In Europe at least, there is a fashion for creating a new supply chain legal entity and housing it in a friendly canton in Switzerland. The prime benefit is tax although operational and efficiency savings are often claimed to offset the nasty sounding “tax avoidance” motivation. Certainly, you cannot just put your name above a shed, buy an as-is desk from Ikea, install a phone and employ an office –sitter and meet the undoubted Swiss tax benefit requirements.

Supply Chain Operations in SwitzerlandYou really do have to locate your supply chain organisation in the tax beneficial location. This means the relocation of potentially large numbers of offices, employees and their families which is a challenge in itself but how does such a change affect the operation of the regional supply chain?

In theory the new Swiss legal entity takes ownership for the sourcing, supply planning and making, partial delivery logistics and support service elements of the chain and the actual stock until a 3rd party sale occurs. The satellite operations essentially concentrate on demand planning, secondary logistics and customer service from local distribution centre to customer. Sounds simple yet you still have to maintain one unbroken chain and frankly, customers do not see nor care about some far away alpine, snow-topped tax advantage.

The local face to the customer will always enjoy the wrath of retailers when product is delayed or unavailable or of poor quality and that is irrespective of whatever corporate model is in place. The local people still have to take the blame for problems which may have occurred in a factory in a different hemisphere. However, the key is ensuring the entire chain really is one slick and seamless operation from start to finish AND all the players feel part of the same team. You must have shared objectives with KPIs and equal pain and gain in the wallet at year end or failure is inevitable.

A centralised supply chain legal entity raises the importance of the local op-co S&OP working within a regional S&OP managed by the new supply chain entity. Only one working is simply not good enough. If you can generate a living team spirit in groups bound by shared objectives and integrated S&OP then you are more likely to have a supply chain ticking like a quality timepiece rather than cheese dripping off a fondue fork. Which is yours?

Tags: Customer service, FMCG, Dave Jordan, S&OP, Forecasting & Demand Planning, Logistics Management

Practical Guide to SKU Complexity: FA Premier League Results

Posted by Dave Jordan on Mon, Feb 13, 2012

You may recall I took a light-hearted look at the complexity of overpaid Premier League footballers and how they might be treated if they were skus in a business. There is a cost to having an sku on your books whether this is soup, a shampoo or a sulky soccer player. Using this simple quadrant approach I provided my views on who should be delisted and who needed to improve.

Driving out non value SKUs resized 600Now that the latest transfer window has closed, the shuffling stops and the agents return to their damp and dark holes for the rest of the season I take a look at the current status – if you do not measure, you cannot improve.

Driving out non value players resized 600Not too bad! Clearly, some top premiership managers have been visiting the Enchange blog and taking good note. Well done Sir Alex, Mr Dalglish and the other one with the scarf!

Despite being in the top right box Cesc Fabregas has been sold by Arsenal and that may be the prime reason why the trophy cabinet will remain empty at the Emirates this year. Not sure what to say about Tevez as he is on some sort of gardening leave. However, Manchester City has boughtat Harrods and they do not seem to miss him but you cannot help thinking, what if……?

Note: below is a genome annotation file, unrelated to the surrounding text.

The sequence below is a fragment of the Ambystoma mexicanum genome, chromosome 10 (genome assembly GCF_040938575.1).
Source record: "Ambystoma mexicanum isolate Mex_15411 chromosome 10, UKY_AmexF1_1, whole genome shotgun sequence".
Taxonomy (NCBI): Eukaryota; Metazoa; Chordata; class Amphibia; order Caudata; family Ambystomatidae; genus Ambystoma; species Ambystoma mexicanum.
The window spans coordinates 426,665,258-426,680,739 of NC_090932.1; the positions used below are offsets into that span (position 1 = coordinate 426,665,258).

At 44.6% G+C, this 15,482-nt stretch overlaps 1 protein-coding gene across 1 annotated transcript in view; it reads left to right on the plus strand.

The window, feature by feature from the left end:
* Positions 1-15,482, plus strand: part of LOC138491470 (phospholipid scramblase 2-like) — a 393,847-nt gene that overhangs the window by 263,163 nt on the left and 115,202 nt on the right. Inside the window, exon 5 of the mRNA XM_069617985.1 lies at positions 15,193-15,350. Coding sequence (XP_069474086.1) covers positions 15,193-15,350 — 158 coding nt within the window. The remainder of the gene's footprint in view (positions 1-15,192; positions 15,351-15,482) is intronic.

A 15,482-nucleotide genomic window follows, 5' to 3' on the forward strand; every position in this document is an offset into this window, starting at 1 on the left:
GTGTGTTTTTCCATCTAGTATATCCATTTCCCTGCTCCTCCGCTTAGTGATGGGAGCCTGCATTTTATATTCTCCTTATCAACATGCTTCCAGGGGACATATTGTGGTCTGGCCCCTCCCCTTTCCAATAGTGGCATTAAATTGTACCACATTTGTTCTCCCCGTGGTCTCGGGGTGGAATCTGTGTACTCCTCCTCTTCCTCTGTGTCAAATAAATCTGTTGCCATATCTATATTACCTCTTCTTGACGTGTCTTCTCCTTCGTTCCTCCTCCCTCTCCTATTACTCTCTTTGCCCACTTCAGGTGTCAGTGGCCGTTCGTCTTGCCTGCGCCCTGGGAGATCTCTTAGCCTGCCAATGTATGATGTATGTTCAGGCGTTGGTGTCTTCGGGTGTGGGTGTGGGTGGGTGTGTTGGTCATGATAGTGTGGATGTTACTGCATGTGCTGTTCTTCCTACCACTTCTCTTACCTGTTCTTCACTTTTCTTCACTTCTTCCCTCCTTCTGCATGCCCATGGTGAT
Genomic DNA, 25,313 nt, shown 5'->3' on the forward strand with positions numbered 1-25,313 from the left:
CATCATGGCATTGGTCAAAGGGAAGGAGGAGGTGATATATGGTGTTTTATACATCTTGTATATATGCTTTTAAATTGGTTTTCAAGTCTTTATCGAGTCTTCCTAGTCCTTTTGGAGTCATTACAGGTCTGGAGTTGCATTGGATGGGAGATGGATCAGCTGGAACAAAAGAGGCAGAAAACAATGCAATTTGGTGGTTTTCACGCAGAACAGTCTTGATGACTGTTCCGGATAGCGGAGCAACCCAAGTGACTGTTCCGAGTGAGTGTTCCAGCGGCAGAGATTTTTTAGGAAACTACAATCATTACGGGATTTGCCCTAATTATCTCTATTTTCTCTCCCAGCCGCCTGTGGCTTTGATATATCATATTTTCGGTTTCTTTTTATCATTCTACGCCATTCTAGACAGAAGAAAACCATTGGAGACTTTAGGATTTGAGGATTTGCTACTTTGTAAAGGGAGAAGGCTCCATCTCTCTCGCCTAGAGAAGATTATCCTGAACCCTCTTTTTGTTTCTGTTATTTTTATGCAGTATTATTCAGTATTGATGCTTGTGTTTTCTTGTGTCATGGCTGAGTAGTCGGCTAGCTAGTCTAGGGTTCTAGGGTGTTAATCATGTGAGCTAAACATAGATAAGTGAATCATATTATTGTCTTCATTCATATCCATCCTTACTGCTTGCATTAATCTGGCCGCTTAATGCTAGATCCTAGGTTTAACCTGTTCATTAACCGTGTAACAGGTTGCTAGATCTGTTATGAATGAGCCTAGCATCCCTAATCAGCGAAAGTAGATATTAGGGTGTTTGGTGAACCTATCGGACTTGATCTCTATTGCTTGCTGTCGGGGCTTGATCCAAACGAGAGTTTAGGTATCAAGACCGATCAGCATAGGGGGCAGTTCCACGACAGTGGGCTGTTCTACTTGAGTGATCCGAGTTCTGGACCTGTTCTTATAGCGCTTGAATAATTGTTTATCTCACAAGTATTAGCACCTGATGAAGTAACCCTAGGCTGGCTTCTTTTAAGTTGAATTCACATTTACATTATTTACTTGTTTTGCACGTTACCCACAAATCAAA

Torres remains firmly in the bottom right box as to date he has only scored 4 goals all season. Yes, his overall play may be ok but he was bought at great expense to put the ball in the back of the net, oh, and not get sent off!

In summary, this quote from the previous blog is still valid and worthy of repetition: “Those players and skus that deliver value for invested capital are the ones that prolong their stays at the top teams. However, sooner or later every single player will outlive his usefulness, move on and be replaced by something new and more successful.”

This is as true for footballers as it is for skus in the FMCG, brewing and pharma businesses. A certain level of complexity is inevitable but too much can drag down sales and customer service.

Tags: SKU, FMCG, Dave Jordan, Humour, Performance Improvement, Supply Chain, Inventory Management & Stock Control

Supply Chain Visibility; Planning for IKA Customers

Posted by Dave Jordan on Thu, Feb 02, 2012

I came across an interesting problem on FMCG planning this week. The company in question was a blue- chip multi-national with well developed supply chain and business processes, e.g. a suite of relevant and stretching KPIs in place plus a living Sales & Operational Planning (S&OP) process. Marketing had even chipped in with an innovation and promotional plan for the following 12 months.

Sales had been dragged kicking and screaming to the S&OP table and had started to forecast sensibly, i.e. not just by brand or by geography but by sku and by customer/channel. If you provide a detailed forecast with sufficient horizon but stock is not available then SC Planning has to improve. Or does it?

Still, the familiar calls of a sales team complaining about “not delivered” and “lost IKA sales” were reverberating around the office. A perplexed SC team studied the KPIs, checked the ERP and discovered that for some major lines the sales were well over forecast. In most organisations a band of +/- 20% is typical but when the bias is consistently above forecast there is a problem to be solved. SC was aware of all the promotional activity and there were no new launches in the period yet key skus were running out of stock.

Open on the desk was a copy of the in-house promotional magazine for the IKA retailer. Flicking through revealed the likely reason for the bias and “lost sales”. The sales department and the retailer itself were organizing promotions and selling activity which was not on the SC radar yet drew from the same planned stocks. Attractive promotions and bulk buying offers on major skus inevitably led to shortages.SC VisibilityConversely, some in-store activity, e.g. promoting out stocks close to their sell-by date meant other skus were sold well below forecast which posed problems within the logistics network.

Do not take the “lost sales” complaint as the final word. From time to time check out the retailer magazines and see what is happening behind your back!

Tags: FMCG, Dave Jordan, ERP/SAP, S&OP, Forecasting & Demand Planning, Logistics Management